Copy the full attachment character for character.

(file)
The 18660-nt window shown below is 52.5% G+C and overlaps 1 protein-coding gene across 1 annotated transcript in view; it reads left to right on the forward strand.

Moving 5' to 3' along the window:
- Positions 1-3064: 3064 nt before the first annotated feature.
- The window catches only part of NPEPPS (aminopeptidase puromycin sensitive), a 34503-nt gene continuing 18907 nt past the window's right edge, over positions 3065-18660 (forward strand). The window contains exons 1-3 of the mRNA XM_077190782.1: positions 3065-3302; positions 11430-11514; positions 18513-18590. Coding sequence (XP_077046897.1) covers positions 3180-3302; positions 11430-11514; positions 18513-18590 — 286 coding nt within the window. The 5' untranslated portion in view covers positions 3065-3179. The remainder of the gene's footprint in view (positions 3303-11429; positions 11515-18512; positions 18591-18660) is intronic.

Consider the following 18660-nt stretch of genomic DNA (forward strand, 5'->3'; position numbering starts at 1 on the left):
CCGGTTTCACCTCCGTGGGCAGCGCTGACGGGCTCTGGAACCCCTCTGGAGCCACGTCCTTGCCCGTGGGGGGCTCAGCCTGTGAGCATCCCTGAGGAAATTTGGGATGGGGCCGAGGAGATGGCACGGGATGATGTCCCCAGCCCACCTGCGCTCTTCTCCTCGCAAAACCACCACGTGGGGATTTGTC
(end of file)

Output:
The 18660-nt window shown below is 52.5% G+C and overlaps 1 protein-coding gene across 1 annotated transcript in view; it reads left to right on the forward strand.

Moving 5' to 3' along the window:
- Positions 1-3064: 3064 nt before the first annotated feature.
- The window catches only part of NPEPPS (aminopeptidase puromycin sensitive), a 34503-nt gene continuing 18907 nt past the window's right edge, over positions 3065-18660 (forward strand). The window contains exons 1-3 of the mRNA XM_077190782.1: positions 3065-3302; positions 11430-11514; positions 18513-18590. Coding sequence (XP_077046897.1) covers positions 3180-3302; positions 11430-11514; positions 18513-18590 — 286 coding nt within the window. The 5' untranslated portion in view covers positions 3065-3179. The remainder of the gene's footprint in view (positions 3303-11429; positions 11515-18512; positions 18591-18660) is intronic.

Consider the following 18660-nt stretch of genomic DNA (forward strand, 5'->3'; position numbering starts at 1 on the left):
CCGGTTTCACCTCCGTGGGCAGCGCTGACGGGCTCTGGAACCCCTCTGGAGCCACGTCCTTGCCCGTGGGGGGCTCAGCCTGTGAGCATCCCTGAGGAAATTTGGGATGGGGCCGAGGAGATGGCACGGGATGATGTCCCCAGCCCACCTGCGCTCTTCTCCTCGCAAAACCACCACGTGGGGATTTGTC